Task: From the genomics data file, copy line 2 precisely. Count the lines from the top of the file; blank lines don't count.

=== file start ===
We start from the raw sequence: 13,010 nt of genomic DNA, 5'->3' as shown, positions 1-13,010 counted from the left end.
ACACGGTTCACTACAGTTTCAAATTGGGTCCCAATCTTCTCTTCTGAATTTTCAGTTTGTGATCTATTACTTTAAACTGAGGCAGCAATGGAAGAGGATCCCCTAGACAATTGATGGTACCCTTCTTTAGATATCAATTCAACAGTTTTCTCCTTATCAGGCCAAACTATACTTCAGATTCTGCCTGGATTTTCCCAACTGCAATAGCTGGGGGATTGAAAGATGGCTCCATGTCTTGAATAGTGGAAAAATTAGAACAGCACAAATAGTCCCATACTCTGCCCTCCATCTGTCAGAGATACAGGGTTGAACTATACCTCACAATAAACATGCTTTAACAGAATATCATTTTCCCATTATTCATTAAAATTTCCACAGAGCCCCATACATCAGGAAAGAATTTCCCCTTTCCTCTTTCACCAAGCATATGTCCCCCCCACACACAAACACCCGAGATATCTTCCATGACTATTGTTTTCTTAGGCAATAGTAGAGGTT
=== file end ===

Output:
ACACGGTTCACTACAGTTTCAAATTGGGTCCCAATCTTCTCTTCTGAATTTTCAGTTTGTGATCTATTACTTTAAACTGAGGCAGCAATGGAAGAGGATCCCCTAGACAATTGATGGTACCCTTCTTTAGATATCAATTCAACAGTTTTCTCCTTATCAGGCCAAACTATACTTCAGATTCTGCCTGGATTTTCCCAACTGCAATAGCTGGGGGATTGAAAGATGGCTCCATGTCTTGAATAGTGGAAAAATTAGAACAGCACAAATAGTCCCATACTCTGCCCTCCATCTGTCAGAGATACAGGGTTGAACTATACCTCACAATAAACATGCTTTAACAGAATATCATTTTCCCATTATTCATTAAAATTTCCACAGAGCCCCATACATCAGGAAAGAATTTCCCCTTTCCTCTTTCACCAAGCATATGTCCCCCCCACACACAAACACCCGAGATATCTTCCATGACTATTGTTTTCTTAGGCAATAGTAGAGGTT